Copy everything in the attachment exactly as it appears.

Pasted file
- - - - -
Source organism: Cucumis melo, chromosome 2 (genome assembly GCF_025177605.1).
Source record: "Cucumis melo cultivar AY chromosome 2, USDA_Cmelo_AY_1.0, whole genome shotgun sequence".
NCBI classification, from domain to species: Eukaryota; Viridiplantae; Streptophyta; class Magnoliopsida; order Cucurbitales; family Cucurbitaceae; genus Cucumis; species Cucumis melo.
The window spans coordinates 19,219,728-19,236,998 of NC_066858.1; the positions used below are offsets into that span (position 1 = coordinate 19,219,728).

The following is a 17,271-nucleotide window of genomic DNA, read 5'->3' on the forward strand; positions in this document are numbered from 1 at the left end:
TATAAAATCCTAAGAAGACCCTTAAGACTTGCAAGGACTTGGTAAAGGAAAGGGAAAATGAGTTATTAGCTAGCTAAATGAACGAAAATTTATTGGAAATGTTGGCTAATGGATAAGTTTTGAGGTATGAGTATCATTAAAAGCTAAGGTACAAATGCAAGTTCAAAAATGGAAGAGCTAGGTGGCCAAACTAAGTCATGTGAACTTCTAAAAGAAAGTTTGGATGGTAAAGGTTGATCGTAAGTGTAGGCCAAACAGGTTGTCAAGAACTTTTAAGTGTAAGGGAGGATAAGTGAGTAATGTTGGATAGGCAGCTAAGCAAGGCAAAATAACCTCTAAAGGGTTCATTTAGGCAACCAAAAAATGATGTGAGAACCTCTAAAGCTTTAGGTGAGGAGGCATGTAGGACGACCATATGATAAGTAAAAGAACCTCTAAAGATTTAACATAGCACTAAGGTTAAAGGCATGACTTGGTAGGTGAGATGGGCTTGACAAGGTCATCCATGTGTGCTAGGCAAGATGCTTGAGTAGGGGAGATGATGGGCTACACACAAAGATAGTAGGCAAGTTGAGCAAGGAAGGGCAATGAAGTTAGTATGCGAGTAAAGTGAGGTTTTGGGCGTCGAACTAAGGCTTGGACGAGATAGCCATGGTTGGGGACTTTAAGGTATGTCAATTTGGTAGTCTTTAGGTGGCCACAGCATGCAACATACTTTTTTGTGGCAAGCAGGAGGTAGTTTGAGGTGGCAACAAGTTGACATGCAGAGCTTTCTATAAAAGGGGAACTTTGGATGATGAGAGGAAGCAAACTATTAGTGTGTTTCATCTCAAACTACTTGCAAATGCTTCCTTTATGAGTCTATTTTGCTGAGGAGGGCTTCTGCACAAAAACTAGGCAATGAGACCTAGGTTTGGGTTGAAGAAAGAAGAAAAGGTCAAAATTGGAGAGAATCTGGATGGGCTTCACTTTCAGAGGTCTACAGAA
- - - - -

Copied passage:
Source organism: Cucumis melo, chromosome 2 (genome assembly GCF_025177605.1).
Source record: "Cucumis melo cultivar AY chromosome 2, USDA_Cmelo_AY_1.0, whole genome shotgun sequence".
NCBI classification, from domain to species: Eukaryota; Viridiplantae; Streptophyta; class Magnoliopsida; order Cucurbitales; family Cucurbitaceae; genus Cucumis; species Cucumis melo.
The window spans coordinates 19,219,728-19,236,998 of NC_066858.1; the positions used below are offsets into that span (position 1 = coordinate 19,219,728).

The following is a 17,271-nucleotide window of genomic DNA, read 5'->3' on the forward strand; positions in this document are numbered from 1 at the left end:
TATAAAATCCTAAGAAGACCCTTAAGACTTGCAAGGACTTGGTAAAGGAAAGGGAAAATGAGTTATTAGCTAGCTAAATGAACGAAAATTTATTGGAAATGTTGGCTAATGGATAAGTTTTGAGGTATGAGTATCATTAAAAGCTAAGGTACAAATGCAAGTTCAAAAATGGAAGAGCTAGGTGGCCAAACTAAGTCATGTGAACTTCTAAAAGAAAGTTTGGATGGTAAAGGTTGATCGTAAGTGTAGGCCAAACAGGTTGTCAAGAACTTTTAAGTGTAAGGGAGGATAAGTGAGTAATGTTGGATAGGCAGCTAAGCAAGGCAAAATAACCTCTAAAGGGTTCATTTAGGCAACCAAAAAATGATGTGAGAACCTCTAAAGCTTTAGGTGAGGAGGCATGTAGGACGACCATATGATAAGTAAAAGAACCTCTAAAGATTTAACATAGCACTAAGGTTAAAGGCATGACTTGGTAGGTGAGATGGGCTTGACAAGGTCATCCATGTGTGCTAGGCAAGATGCTTGAGTAGGGGAGATGATGGGCTACACACAAAGATAGTAGGCAAGTTGAGCAAGGAAGGGCAATGAAGTTAGTATGCGAGTAAAGTGAGGTTTTGGGCGTCGAACTAAGGCTTGGACGAGATAGCCATGGTTGGGGACTTTAAGGTATGTCAATTTGGTAGTCTTTAGGTGGCCACAGCATGCAACATACTTTTTTGTGGCAAGCAGGAGGTAGTTTGAGGTGGCAACAAGTTGACATGCAGAGCTTTCTATAAAAGGGGAACTTTGGATGATGAGAGGAAGCAAACTATTAGTGTGTTTCATCTCAAACTACTTGCAAATGCTTCCTTTATGAGTCTATTTTGCTGAGGAGGGCTTCTGCACAAAAACTAGGCAATGAGACCTAGGTTTGGGTTGAAGAAAGAAGAAAAGGTCAAAATTGGAGAGAATCTGGATGGGCTTCACTTTCAGAGGTCTACAGAA